Longford Lives: Andree Nic Aonghusa starting a new chapter at Gaelscoil Longfoirt

New principal of Gaelscoil Longfoirt says she intends to build on the wonderful success of the Longford town school

Aisling Kiernan


Aisling Kiernan



Andree Nic Aonghusa, Gaelscoil Longfoirt

Andree Nic Aonghusa gets ready to take over as principal of Gaelscoil Longfoirt in just a few weeks time Photo: Shelly Corcoran

Come September, there will be a new principal in situ at Gaelscoil Longfoirt and she is one who knows the big shoes she has to fill following the 20 year reign of Yvonne Ní Mhurchú.

Andree Nic Aonghusa is the woman appointed to the role and while she comes to the table with a wealth of experience, she has the added bonus of knowing the school having worked there as a teacher from 2007-2013.

A native of Maynooth in Co Kildare, Andree Nic Aonghusa holds a primary degree in French and Irish as well as various other qualifications.

She has gained valuable experience since she qualified as a teacher having taught at a Déis school in Dublin; an all girls school in Mullingar, her six years teaching at Gaelscoil Longfoirt behind her and in the last three years she has been teaching principal at Clontuskert National School.

Her time at Gaelscoil Longfoirt was thoroughly enjoyable and her memories from that time is something that she holds dear.

She is married to James and the couple have a four-month-old daughter, Katie Ann who, naturally, is the apple of their eye!
The couple have been living locally for a number of years now.

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“Life is wonderful at the moment for us and our daughter keeps us very busy I can tell you,” she smiled.

Ms Nic Aonghusa has a great grá for the Irish language and kept in touch with her friends at the Gaelscoil while teaching in Clontuskert.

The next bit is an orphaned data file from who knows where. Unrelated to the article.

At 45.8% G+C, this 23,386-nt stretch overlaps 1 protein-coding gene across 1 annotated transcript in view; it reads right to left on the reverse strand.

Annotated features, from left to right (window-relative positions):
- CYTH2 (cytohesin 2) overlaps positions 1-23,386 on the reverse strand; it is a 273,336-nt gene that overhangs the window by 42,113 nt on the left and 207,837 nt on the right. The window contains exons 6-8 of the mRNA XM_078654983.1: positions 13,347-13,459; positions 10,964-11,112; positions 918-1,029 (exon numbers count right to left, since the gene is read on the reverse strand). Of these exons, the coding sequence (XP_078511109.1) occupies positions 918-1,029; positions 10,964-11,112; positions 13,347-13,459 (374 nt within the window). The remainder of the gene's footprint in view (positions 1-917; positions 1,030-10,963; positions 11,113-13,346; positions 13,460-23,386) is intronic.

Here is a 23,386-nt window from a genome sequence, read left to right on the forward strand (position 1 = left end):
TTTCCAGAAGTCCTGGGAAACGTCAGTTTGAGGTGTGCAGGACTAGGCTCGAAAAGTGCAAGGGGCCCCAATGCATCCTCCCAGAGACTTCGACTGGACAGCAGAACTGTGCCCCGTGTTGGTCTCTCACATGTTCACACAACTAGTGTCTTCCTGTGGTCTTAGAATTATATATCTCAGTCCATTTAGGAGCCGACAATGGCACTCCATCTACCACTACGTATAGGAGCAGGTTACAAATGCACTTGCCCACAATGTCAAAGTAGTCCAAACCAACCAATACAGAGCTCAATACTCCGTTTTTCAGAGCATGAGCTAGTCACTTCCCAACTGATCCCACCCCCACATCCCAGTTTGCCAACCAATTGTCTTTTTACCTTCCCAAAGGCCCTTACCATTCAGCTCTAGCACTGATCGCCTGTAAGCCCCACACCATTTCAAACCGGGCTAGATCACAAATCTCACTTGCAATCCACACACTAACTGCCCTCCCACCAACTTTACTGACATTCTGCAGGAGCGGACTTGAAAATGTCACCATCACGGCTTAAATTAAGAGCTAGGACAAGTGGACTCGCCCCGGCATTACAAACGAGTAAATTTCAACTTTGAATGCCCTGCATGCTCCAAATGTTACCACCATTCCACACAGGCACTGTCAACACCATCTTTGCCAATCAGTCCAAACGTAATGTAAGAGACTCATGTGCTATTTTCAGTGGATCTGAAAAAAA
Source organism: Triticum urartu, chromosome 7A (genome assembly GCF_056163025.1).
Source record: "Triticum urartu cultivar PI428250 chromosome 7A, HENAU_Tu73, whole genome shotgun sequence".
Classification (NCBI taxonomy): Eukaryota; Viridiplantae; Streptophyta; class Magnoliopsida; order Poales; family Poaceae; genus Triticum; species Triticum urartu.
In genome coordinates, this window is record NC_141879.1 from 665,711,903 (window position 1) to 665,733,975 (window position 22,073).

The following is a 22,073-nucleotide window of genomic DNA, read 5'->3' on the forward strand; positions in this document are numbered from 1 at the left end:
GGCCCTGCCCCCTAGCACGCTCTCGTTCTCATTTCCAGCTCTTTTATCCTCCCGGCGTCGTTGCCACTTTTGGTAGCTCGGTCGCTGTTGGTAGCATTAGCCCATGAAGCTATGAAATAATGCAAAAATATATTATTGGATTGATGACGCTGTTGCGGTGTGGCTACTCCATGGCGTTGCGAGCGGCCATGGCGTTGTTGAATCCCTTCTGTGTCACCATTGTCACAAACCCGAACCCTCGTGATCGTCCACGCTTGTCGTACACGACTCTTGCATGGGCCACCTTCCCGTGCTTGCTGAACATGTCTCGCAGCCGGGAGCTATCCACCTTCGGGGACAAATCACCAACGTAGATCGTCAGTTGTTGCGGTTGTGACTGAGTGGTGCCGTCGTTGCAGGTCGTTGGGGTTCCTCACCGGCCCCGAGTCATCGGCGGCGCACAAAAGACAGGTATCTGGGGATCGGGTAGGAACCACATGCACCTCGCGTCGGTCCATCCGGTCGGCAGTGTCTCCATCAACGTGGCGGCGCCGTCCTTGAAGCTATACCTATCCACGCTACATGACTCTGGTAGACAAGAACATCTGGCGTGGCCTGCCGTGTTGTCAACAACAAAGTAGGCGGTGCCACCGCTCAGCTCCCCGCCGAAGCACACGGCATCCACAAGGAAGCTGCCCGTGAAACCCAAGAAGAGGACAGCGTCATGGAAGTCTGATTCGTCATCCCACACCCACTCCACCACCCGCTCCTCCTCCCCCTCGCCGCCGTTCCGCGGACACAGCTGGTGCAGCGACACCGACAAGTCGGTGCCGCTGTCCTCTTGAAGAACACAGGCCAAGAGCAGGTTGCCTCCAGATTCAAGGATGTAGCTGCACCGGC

She says the friends she made there will stand the test of time and together they utilise the spoken Irish word as much as they can.

“It is lovely for us to meet and converse in Irish and we would be in close contact,” she added.

“They kept me abreast of everything that was going on at the school so I am delighted now to be going back as principal.”

One of the most standout features of Gaelscoil Longfoirt is its rich cultural diversity.

There are children coming from all
backgrounds at Gaelscoil Longfoirt and it has become
a wonderfully
diverse place to be.

It began from humble beginnings at Harbour Row in Longford town with just 20 pupils in 1997 and now 20 years on there are over 200 pupils at the school.

Ms Nic Aonghusa says that the diversity at the school is one of its most attractive elements.

“There are children coming from all different backgrounds at Gaelscoil Longfoirt and it has become a wonderfully diverse place to be,” she continued, before pointing out that the school boasted pupils from different types of communities.

“It is very rewarding to see the children working together and playing together.

“They don’t see any differences; they just see each other as they are and that is a wonderful thing to witness.

“When they leave the school, they are open to different cultures, understand that being different doesn’t define them and they have knowledge of race, religion and all those other elements that are part of human nature.”